Line 5 is equipped with an ATC system enabling a fully-driverless operation, supervised by a centralised control room, and stations are equipped with platform screen doors. Trains can carry up to 536 persons, with 72 seats and two spaces for wheelchairs. The system enables to carry more than 10,000 passengers per hour per direction (pphpd). Stewards are located along the line with customer service tasks and aid recovery systems in case of incidents. The UTO (Unattended Train Operation) driverless system allows the completely automated operation of the whole line and the safe control of all sub-systems (i.e. trains, signalling systems, switches, power supply, platform screen doors, station equipment etc.).
Line 5 was designed and built in compliance with the latest European regulations, granting the highest safety standards to passengers. The system allows both the optimisation of the headway, according to the transport demand, and the reduction of costs and impacts.
All platforms are separated from the tracks and trains with the use of platform screen doors which open only when the train has stopped in the station. Platform screen doors interact constantly with the trains: in case of failure of a platform screen door, the system prevents the opening of the corresponding train door and vice versa. Any unexpected opening of a platform screen door stops the train running along the track.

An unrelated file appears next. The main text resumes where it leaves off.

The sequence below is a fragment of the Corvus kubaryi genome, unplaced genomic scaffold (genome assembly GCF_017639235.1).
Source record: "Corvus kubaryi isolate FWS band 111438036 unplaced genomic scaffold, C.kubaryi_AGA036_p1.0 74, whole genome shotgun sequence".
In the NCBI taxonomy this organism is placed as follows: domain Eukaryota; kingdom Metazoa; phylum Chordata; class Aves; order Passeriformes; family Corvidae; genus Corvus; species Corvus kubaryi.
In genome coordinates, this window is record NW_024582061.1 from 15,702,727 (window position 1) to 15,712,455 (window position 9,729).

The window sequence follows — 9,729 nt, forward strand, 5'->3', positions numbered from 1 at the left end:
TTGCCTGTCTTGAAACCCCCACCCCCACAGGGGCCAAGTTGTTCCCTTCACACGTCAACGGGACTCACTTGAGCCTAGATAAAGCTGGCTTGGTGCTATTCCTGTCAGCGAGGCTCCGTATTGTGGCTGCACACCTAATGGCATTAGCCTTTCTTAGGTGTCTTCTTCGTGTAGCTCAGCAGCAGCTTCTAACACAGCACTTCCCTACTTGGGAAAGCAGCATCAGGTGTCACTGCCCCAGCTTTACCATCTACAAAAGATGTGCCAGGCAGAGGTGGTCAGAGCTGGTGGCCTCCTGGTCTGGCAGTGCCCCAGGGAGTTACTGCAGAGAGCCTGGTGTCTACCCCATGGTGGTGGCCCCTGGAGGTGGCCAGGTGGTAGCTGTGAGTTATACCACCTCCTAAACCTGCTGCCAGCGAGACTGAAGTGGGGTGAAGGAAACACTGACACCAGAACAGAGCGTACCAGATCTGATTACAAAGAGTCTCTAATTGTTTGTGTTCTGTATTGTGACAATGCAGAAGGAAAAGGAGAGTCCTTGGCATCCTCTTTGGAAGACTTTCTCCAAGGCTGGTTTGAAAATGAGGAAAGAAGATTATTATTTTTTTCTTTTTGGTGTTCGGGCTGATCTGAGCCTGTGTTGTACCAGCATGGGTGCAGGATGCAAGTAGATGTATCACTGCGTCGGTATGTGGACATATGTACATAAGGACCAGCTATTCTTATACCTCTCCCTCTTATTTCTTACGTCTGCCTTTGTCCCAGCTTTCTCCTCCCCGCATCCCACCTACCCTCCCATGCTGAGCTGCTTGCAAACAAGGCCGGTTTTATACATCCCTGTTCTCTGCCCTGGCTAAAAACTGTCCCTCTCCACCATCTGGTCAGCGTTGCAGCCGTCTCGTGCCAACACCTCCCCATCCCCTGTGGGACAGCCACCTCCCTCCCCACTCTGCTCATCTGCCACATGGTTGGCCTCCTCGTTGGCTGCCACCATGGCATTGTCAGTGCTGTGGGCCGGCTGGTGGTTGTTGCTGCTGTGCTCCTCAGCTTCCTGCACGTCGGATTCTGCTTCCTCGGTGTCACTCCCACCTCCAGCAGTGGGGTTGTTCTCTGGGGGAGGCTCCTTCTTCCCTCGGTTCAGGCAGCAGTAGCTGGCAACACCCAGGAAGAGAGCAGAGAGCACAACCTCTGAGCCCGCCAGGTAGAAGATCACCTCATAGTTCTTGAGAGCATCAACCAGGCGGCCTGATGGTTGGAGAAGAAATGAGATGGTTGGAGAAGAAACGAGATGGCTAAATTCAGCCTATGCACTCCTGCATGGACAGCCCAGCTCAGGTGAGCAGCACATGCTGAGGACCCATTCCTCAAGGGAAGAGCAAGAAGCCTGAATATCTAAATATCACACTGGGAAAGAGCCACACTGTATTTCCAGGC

Cameras and intercoms have been installed on-board all trains and in all stations, making it possible to both supervise the whole line from the control room, and for passengers to communicate directly with ATM staff.
Each station is monitored by 42 cameras (14 on the platforms, nine in the mezzanine and 19 between the hall and the exits): all platforms, gates, elevators, escalators, corridors, vending machines and toilets are constantly monitored through the use of a CCTV system. Each train is monitored by eight cameras in order to ensure the maximum passengers’ security and to intervene promptly in case of emergency.
Once the whole Lilla Line is open, it will be possible to carry between 15,000 and 18,000 pphpd, with an average demand of 6,500 to 7,500 pphpd. The theoretical minimum headway is 90 seconds, which can become 75 along the line. This is revolutionising the travelling times in the city: only nine minutes from Bicocca to Garibaldi; 11 minutes from Piazzale Lotto (future interchange station with M1 line) to Garibaldi. It will only take 26 minutes to cover the whole line from Bignami to San Siro, passing through many important areas in Milan, such as the Porta Nuova/Garibaldi district, the Isola neighbourhood, the Bicocca University, Corso Sempione, the new CityLife area and, last but not least, the well-known 80,000 seated San Siro Stadium.